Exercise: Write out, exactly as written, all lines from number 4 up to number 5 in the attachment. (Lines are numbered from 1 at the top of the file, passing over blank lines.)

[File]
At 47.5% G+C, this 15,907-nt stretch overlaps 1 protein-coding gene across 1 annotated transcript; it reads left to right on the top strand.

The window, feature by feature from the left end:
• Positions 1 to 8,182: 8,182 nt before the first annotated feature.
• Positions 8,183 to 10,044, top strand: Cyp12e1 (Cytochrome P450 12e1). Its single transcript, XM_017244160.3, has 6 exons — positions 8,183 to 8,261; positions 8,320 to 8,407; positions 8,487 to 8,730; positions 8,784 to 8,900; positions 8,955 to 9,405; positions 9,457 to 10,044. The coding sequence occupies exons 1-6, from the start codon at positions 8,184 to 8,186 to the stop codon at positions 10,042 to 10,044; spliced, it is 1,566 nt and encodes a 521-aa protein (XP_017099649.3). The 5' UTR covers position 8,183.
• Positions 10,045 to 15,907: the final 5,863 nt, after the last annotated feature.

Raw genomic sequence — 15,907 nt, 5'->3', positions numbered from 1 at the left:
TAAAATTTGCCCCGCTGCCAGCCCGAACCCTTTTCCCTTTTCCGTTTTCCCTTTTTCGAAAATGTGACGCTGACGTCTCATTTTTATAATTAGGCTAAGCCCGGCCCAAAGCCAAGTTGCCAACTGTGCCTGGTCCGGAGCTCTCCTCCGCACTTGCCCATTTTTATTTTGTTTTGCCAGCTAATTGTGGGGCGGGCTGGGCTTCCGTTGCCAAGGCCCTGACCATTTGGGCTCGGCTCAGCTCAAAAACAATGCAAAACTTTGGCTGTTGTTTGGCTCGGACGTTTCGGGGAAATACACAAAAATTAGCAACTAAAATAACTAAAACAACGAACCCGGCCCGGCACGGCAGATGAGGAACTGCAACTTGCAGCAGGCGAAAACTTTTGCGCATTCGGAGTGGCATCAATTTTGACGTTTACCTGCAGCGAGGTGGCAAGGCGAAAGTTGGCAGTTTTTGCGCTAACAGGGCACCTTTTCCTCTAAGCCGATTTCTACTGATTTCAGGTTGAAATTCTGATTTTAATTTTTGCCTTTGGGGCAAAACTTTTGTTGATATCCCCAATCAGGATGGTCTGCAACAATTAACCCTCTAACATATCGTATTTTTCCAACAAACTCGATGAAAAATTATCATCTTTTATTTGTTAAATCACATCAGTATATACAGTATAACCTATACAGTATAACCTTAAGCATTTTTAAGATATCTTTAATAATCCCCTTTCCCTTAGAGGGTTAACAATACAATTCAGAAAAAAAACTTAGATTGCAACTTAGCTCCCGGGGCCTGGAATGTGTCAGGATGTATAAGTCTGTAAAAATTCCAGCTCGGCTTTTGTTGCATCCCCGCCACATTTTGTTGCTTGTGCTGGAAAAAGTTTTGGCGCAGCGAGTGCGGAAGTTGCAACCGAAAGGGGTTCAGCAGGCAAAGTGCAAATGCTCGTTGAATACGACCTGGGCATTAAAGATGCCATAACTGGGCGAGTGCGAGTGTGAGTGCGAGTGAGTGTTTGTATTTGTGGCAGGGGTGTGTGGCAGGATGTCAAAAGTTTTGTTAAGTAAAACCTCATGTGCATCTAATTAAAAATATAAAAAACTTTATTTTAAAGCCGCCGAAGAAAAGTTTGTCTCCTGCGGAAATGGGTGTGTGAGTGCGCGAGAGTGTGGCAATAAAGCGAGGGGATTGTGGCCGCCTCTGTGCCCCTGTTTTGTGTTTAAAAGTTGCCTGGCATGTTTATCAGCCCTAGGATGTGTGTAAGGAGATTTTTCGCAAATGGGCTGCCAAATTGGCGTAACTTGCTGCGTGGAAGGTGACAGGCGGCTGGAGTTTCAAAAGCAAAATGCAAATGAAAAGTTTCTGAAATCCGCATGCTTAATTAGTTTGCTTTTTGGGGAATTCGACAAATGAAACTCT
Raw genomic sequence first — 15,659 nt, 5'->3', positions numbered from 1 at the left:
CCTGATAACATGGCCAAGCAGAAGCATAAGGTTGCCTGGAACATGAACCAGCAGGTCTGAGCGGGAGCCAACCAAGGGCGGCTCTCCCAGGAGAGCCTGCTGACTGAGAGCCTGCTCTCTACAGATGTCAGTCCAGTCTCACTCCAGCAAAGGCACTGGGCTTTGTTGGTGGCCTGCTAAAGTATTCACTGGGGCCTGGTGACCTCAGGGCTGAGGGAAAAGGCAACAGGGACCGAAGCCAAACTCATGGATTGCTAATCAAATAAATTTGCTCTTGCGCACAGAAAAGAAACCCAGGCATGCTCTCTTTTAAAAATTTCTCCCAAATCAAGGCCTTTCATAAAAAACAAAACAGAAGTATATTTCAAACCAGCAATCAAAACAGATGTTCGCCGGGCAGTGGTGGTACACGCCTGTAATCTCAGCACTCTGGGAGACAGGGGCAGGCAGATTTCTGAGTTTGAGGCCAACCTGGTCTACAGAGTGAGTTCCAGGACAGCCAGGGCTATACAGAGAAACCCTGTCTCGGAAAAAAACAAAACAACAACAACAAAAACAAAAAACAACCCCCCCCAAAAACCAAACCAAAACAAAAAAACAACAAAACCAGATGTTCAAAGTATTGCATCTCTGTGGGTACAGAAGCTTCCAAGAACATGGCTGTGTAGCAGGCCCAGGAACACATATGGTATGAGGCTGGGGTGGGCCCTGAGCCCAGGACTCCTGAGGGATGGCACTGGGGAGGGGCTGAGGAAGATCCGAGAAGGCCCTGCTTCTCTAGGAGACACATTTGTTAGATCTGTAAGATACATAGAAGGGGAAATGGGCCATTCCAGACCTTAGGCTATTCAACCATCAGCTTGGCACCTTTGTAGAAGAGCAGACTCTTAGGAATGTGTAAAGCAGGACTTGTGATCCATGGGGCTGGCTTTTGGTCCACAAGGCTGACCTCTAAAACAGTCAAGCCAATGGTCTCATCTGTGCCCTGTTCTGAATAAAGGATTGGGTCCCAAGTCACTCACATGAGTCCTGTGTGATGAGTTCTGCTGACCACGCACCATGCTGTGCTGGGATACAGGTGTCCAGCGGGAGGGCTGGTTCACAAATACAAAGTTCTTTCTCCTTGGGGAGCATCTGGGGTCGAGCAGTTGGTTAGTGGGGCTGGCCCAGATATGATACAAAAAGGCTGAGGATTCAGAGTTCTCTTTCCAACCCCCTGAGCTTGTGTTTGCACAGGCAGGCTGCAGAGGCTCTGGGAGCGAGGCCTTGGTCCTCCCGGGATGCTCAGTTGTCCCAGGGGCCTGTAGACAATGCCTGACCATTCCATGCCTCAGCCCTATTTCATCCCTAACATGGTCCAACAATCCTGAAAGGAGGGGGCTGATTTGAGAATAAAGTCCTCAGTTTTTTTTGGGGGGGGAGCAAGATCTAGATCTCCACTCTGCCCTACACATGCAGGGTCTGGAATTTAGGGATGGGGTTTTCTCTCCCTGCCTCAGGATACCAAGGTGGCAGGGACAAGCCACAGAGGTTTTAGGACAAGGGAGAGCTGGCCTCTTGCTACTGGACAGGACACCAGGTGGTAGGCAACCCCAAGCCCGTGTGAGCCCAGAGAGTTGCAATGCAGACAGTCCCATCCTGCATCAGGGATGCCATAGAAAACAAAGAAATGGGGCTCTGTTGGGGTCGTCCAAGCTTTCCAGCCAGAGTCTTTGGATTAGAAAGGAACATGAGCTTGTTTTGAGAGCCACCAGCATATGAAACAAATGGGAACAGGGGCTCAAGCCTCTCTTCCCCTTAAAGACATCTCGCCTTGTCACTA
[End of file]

• Positions 8,183 to 10,044, top strand: Cyp12e1 (Cytochrome P450 12e1). Its single transcript, XM_017244160.3, has 6 exons — positions 8,183 to 8,261; positions 8,320 to 8,407; positions 8,487 to 8,730; positions 8,784 to 8,900; positions 8,955 to 9,405; positions 9,457 to 10,044. The coding sequence occupies exons 1-6, from the start codon at positions 8,184 to 8,186 to the stop codon at positions 10,042 to 10,044; spliced, it is 1,566 nt and encodes a 521-aa protein (XP_017099649.3). The 5' UTR covers position 8,183.
• Positions 10,045 to 15,907: the final 5,863 nt, after the last annotated feature.